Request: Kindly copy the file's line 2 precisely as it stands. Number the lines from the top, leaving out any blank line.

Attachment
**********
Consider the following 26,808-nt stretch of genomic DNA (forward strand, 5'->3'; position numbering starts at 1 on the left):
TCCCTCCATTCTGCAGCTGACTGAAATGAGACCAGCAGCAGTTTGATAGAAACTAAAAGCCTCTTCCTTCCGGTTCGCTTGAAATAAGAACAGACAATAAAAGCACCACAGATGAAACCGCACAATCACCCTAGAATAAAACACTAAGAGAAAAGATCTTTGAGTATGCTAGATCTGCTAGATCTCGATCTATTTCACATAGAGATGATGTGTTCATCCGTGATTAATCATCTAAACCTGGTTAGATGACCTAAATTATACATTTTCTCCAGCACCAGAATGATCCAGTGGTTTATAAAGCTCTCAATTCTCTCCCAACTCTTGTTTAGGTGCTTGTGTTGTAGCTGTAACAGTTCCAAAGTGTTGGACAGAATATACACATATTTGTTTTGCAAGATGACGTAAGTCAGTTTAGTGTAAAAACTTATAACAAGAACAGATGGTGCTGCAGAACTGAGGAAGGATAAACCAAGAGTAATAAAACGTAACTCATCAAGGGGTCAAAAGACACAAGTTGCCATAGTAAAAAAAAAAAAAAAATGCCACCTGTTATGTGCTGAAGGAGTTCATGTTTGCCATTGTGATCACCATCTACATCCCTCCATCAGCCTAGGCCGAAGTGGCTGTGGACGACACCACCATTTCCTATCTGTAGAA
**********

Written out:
TCCCTCCATTCTGCAGCTGACTGAAATGAGACCAGCAGCAGTTTGATAGAAACTAAAAGCCTCTTCCTTCCGGTTCGCTTGAAATAAGAACAGACAATAAAAGCACCACAGATGAAACCGCACAATCACCCTAGAATAAAACACTAAGAGAAAAGATCTTTGAGTATGCTAGATCTGCTAGATCTCGATCTATTTCACATAGAGATGATGTGTTCATCCGTGATTAATCATCTAAACCTGGTTAGATGACCTAAATTATACATTTTCTCCAGCACCAGAATGATCCAGTGGTTTATAAAGCTCTCAATTCTCTCCCAACTCTTGTTTAGGTGCTTGTGTTGTAGCTGTAACAGTTCCAAAGTGTTGGACAGAATATACACATATTTGTTTTGCAAGATGACGTAAGTCAGTTTAGTGTAAAAACTTATAACAAGAACAGATGGTGCTGCAGAACTGAGGAAGGATAAACCAAGAGTAATAAAACGTAACTCATCAAGGGGTCAAAAGACACAAGTTGCCATAGTAAAAAAAAAAAAAAAATGCCACCTGTTATGTGCTGAAGGAGTTCATGTTTGCCATTGTGATCACCATCTACATCCCTCCATCAGCCTAGGCCGAAGTGGCTGTGGACGACACCACCATTTCCTATCTGTAGAA